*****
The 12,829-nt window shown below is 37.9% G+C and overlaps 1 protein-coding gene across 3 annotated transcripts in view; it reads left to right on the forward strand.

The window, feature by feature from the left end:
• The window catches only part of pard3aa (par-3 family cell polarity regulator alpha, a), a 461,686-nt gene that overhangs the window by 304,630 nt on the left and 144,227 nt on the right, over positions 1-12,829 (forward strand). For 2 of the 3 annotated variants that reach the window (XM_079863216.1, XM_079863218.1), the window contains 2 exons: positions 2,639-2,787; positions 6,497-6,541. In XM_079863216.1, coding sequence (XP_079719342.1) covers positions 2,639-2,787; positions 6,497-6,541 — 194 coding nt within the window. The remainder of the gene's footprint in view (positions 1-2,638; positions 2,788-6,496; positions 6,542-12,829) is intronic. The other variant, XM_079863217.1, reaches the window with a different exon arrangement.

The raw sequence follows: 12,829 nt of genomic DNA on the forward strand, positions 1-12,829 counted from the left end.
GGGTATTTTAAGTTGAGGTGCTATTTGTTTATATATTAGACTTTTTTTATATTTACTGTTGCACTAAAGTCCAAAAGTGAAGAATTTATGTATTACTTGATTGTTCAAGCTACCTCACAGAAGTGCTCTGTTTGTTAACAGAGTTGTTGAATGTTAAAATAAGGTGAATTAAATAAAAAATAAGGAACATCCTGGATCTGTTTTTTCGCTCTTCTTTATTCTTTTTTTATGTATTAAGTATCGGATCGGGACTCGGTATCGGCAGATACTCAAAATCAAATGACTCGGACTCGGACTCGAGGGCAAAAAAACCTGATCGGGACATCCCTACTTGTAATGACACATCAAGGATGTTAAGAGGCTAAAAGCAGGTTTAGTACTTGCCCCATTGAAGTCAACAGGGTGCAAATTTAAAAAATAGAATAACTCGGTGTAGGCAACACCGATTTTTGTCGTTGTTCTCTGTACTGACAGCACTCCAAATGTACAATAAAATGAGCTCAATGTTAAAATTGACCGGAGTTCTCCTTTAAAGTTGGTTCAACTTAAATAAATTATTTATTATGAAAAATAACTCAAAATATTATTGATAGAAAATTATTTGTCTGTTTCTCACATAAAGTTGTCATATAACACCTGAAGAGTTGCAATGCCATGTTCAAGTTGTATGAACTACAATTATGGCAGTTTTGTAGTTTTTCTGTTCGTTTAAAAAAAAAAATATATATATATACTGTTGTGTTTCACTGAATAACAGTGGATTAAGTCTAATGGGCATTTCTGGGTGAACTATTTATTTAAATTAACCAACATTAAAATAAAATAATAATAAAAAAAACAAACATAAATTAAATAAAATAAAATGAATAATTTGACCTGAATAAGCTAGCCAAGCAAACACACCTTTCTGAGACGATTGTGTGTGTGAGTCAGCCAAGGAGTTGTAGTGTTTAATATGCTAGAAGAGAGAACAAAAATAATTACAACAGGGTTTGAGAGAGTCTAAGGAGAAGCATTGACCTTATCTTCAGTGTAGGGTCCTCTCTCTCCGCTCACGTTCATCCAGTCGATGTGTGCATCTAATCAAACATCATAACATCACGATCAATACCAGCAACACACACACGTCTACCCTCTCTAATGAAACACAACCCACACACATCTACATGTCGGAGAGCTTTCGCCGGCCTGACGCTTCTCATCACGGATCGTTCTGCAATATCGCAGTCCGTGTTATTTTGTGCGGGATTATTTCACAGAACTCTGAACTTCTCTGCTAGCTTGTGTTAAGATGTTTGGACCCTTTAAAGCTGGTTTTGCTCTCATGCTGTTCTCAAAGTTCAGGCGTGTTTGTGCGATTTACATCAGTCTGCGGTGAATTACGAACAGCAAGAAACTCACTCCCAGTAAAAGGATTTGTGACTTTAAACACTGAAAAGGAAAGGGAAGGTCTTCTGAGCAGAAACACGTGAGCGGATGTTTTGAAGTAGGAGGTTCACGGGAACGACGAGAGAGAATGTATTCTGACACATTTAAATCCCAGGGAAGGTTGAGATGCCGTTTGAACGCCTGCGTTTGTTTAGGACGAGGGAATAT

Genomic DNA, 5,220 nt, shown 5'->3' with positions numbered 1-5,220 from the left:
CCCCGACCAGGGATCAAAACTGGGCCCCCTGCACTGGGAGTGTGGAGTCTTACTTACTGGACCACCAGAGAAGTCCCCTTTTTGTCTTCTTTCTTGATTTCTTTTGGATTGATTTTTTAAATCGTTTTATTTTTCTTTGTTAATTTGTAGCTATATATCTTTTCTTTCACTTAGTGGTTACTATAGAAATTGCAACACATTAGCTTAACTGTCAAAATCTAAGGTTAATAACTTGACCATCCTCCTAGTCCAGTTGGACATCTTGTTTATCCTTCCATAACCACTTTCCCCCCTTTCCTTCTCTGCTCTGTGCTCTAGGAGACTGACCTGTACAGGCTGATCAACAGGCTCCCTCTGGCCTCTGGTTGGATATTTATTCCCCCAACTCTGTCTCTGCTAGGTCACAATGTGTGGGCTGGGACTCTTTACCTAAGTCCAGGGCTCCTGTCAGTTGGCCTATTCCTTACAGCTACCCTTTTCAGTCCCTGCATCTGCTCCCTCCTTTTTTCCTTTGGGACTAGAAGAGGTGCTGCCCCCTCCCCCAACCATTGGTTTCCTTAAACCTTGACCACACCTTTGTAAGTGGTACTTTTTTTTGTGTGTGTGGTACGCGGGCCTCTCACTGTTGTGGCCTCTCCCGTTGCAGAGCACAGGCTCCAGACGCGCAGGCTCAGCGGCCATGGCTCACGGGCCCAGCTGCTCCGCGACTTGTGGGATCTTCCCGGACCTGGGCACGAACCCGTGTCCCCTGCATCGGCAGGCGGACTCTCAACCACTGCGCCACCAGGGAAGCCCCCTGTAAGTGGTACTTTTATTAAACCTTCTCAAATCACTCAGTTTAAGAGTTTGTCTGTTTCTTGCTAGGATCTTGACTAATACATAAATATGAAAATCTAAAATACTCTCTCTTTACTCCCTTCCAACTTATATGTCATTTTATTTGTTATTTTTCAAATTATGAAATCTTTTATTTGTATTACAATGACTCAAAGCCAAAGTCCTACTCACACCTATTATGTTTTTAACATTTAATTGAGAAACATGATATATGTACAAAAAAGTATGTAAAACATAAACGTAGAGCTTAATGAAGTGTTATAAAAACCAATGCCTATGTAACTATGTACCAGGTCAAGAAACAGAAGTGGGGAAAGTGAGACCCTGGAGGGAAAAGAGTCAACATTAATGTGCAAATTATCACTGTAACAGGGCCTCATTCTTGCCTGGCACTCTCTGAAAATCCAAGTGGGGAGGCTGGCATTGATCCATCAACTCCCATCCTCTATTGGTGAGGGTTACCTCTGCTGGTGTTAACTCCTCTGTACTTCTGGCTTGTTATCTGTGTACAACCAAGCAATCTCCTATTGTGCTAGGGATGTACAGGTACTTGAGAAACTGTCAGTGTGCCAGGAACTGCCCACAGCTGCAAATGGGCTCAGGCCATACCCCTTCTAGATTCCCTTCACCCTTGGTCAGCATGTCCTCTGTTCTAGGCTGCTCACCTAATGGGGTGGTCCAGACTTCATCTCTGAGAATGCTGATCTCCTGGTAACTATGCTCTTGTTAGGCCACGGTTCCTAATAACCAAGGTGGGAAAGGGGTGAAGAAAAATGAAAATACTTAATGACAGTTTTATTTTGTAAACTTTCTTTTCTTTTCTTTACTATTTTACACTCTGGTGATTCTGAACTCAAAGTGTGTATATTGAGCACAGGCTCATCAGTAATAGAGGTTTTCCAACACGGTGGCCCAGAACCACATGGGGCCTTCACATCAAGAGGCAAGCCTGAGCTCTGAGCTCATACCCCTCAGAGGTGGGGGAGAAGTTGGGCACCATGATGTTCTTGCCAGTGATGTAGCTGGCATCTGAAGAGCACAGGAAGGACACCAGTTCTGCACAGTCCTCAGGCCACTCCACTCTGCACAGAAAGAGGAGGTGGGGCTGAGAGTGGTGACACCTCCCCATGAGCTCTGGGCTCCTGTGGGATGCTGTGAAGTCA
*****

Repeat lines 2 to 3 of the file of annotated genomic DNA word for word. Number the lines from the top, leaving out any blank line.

The window, feature by feature from the left end:
• The window catches only part of pard3aa (par-3 family cell polarity regulator alpha, a), a 461,686-nt gene that overhangs the window by 304,630 nt on the left and 144,227 nt on the right, over positions 1-12,829 (forward strand). For 2 of the 3 annotated variants that reach the window (XM_079863216.1, XM_079863218.1), the window contains 2 exons: positions 2,639-2,787; positions 6,497-6,541. In XM_079863216.1, coding sequence (XP_079719342.1) covers positions 2,639-2,787; positions 6,497-6,541 — 194 coding nt within the window. The remainder of the gene's footprint in view (positions 1-2,638; positions 2,788-6,496; positions 6,542-12,829) is intronic. The other variant, XM_079863217.1, reaches the window with a different exon arrangement.